Singapore is a "major fulcrum centre" for India as it shifts its attention to the Asia-Pacific and boosts its presence in the region, Indian Defence Minister Manohar Parrikar said yesterday.
He said he hopes the close association between India and Singapore will go beyond just establishing a strategic partnership, as India changes its engagement with Asean countries from "Look East" to its "Act East" policy.
"We consider Singapore a major fulcrum centre for this policy to be initiated, a key component and key friend of India to ensure that peace and tranquillity remain in this region," Mr Parrikar told a joint press conference with his Singapore counterpart, Dr Ng Eng Hen, after their meeting on the sidelines of the Shangri-La Dialogue yesterday.
Mr Parrikar also met Singapore Prime Minister Lee Hsien Loong and Deputy Prime Minister Teo Chee Hean.
The defence ministers were meeting at the inaugural Singapore-India Defence Ministers' Dialogue, which is part of a series of things the two countries agreed to do after signing a revised defence cooperation agreement last November.
During the hour-long meeting, both sides reaffirmed their longstanding relationship and pledged to enhance their defence partnership. This includes beefing up cooperation on counter-terrorism and maritime security. The defence industries of Singapore and India will also work closely together.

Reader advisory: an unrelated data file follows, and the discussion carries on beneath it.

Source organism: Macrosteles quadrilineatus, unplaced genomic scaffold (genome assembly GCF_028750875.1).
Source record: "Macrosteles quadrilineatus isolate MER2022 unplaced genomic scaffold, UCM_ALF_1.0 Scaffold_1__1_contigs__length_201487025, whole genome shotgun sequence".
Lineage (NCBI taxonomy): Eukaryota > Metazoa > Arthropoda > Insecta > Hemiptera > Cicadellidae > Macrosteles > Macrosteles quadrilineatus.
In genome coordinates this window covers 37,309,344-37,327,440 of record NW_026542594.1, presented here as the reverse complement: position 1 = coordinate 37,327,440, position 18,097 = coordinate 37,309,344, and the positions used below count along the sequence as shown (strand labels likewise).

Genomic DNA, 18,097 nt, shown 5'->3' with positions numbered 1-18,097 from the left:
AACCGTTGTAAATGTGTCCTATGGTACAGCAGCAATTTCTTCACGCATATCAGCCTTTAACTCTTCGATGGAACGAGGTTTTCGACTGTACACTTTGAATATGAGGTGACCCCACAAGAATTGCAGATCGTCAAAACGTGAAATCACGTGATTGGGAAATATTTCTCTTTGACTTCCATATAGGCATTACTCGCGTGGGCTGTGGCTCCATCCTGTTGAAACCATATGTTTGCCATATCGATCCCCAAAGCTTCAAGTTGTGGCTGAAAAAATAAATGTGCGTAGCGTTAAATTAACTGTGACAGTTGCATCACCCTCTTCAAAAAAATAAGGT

According to a joint statement issued after the meeting, the Indian and Singapore air forces have conducted 11 bilateral exercises since 2004, while their armies have held joint artillery and armour drills since 2005.
Dr Ng said closer ties with India will allow both sides to deepen the scope and complexity of the joint training.
He said Singapore is grateful that India has allowed Singapore soldiers and airmen to train in India, and both sides have agreed to work towards renewing the training agreements when they expire from next year.
On the ongoing territorial spat in the South China Sea, chiefly among China, Vietnam and the Philippines, Mr Parrikar said India supports international law as "a basic parameter" for countries to resolve their disputes.
"We have always been insisting that all parties should resolve this peacefully based on international laws and various other international norms... we feel it should be resolved by sitting across the table," he said.